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Dave72dt

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Dave72dt last won the day on September 19 2016

Dave72dt had the most liked content!

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About Dave72dt

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    Zen Master, I breathe vintage mopar!

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  • Gender
    Not Telling
  • Location
    Southwest WI
  • My Project Cars
    1951 B3B custom high side pkp<br />
    1972 Mustang Mach I<br />
    1984 Bronco II custom roadster pkp w/351W

Converted

  • Location
    SW Wisconsin
  • Interests
    semi retired

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  1. Dave72dt

    Split Ring Tire Question

    The 10 plies on my daily run at 60, rated at 80. I'm not a fan of sidewall flex especially when towing. I used to tow a lot of farm equipment with it and I maxed the psi out when I was in the business. It doesn't get heavy loads now but the 60 psi helps a bit with the gas mileage. 45 makes the truck feel a bit squirrelly when cornering or with a load..
  2. Would it have been easier to put the filler on the other side of the truck?
  3. Dave72dt

    Split Ring Tire Question

    That only works if you have singles. Duals on the rear means the outside wheel is not contained and they can come apart when putting the wheel on the truck as well.. When I worked at a tire dealership back in the early 70's, we saw some of the split rims. Most tires were 1 and 2 piece ring style, tubeless front flotation tires on the logging trucks and had stopped servicing the split rims I think about '75. There may have been an OSHA warning sent out on them at that time. I seem to recall that most of those rims we dealt with were on school buses.
  4. Dave72dt

    Split Ring Tire Question

    Those wheels with the red and the extra plates on them are NOT the ones you want to use. Those are the split rims you want to avoid. There is no other reason for those plates bolted to the rim other than someone trying to convince themselves they were now safe to use. Split ring and split rim are often thought of as the same style rim. They are not. Years ago, 3/4 ton and up pickups often got a split ring as well, but they were always even number sizes and always had a tube. Tubeless were an option, starting with 16.5's and up, always with the .5. Get a nail in a tube type, tire goes flat right away. Whatever you do with those "new" tires, don't attempt tp put them on tubeless or on the old rims.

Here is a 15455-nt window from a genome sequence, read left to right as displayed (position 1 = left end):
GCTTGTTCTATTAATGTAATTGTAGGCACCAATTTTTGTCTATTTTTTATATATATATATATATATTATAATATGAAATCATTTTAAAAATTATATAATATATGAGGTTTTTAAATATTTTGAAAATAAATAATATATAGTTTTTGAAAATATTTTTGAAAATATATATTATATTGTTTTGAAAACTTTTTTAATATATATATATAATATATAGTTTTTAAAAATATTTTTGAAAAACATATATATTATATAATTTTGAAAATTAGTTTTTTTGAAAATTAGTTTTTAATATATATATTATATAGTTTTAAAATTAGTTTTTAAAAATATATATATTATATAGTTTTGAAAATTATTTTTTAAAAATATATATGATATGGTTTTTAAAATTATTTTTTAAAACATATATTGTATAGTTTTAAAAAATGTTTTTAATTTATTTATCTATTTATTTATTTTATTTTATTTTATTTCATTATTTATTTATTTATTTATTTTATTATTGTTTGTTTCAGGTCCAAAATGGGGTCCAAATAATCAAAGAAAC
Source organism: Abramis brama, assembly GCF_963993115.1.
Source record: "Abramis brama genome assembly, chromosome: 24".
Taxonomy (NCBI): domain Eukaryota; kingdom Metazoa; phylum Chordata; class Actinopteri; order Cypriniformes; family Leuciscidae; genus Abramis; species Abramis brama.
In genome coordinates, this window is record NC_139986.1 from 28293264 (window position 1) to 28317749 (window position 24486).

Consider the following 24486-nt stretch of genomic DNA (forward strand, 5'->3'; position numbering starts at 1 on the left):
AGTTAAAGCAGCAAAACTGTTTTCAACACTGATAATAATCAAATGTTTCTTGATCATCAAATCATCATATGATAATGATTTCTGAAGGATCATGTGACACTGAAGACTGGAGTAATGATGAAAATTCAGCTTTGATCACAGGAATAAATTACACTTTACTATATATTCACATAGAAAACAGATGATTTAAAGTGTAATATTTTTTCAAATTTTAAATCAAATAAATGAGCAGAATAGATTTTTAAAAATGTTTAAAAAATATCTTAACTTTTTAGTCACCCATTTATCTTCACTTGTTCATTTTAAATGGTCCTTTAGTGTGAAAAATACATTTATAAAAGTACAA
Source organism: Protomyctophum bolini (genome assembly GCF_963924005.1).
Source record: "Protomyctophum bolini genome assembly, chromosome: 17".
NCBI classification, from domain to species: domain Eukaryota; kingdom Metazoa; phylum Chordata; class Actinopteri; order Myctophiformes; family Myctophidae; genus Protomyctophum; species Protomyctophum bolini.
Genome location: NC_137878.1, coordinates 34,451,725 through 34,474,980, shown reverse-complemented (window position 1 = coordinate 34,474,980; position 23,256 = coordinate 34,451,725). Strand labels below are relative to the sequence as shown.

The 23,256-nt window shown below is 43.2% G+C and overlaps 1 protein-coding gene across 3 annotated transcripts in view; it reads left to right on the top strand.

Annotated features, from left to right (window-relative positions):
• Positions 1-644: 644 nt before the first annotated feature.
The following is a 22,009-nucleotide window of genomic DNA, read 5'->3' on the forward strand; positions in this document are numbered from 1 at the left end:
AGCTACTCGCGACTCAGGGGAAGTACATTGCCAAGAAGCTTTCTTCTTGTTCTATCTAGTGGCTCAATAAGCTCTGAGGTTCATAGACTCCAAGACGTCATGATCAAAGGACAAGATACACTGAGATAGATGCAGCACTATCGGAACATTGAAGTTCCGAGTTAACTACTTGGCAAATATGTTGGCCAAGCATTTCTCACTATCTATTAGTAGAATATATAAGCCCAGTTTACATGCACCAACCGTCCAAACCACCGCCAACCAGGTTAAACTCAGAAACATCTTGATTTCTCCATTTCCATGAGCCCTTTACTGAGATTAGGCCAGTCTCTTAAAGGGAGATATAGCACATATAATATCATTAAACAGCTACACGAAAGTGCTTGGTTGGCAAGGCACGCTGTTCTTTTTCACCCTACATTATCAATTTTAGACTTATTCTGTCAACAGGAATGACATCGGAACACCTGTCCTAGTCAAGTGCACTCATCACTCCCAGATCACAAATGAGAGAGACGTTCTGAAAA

5. Really deep first gear and 4th is I to 1, same as the 3 speed. Full synchro trans. Most of the time, swapping out the trans means swapping out the rear diff as well since the E brake goes away when OEE trans goes away.
  6. Dave72dt

    Repairing pilothouse fenders

    Complex shapes tend to have more resistance to visible weld shrinkage than those larger, flatter panels. Spending forever stitching 1/4s on and keeping weld shrinkage to a minimum more than makes up for the time you can spend stretching those welds back out. I've never used flux when oxy-wire welding. Controlling the puddle and the filler rod will get you a bead as long as material thickness, tip size, puddle size and rod diameter all work together. Very similar to tig and just like oxy welding, much more malleable than the mig as far as stretching the welds back out. On those flatter panels , constantly check for shrinkage distortion and stretch the welds back as soon as you find any.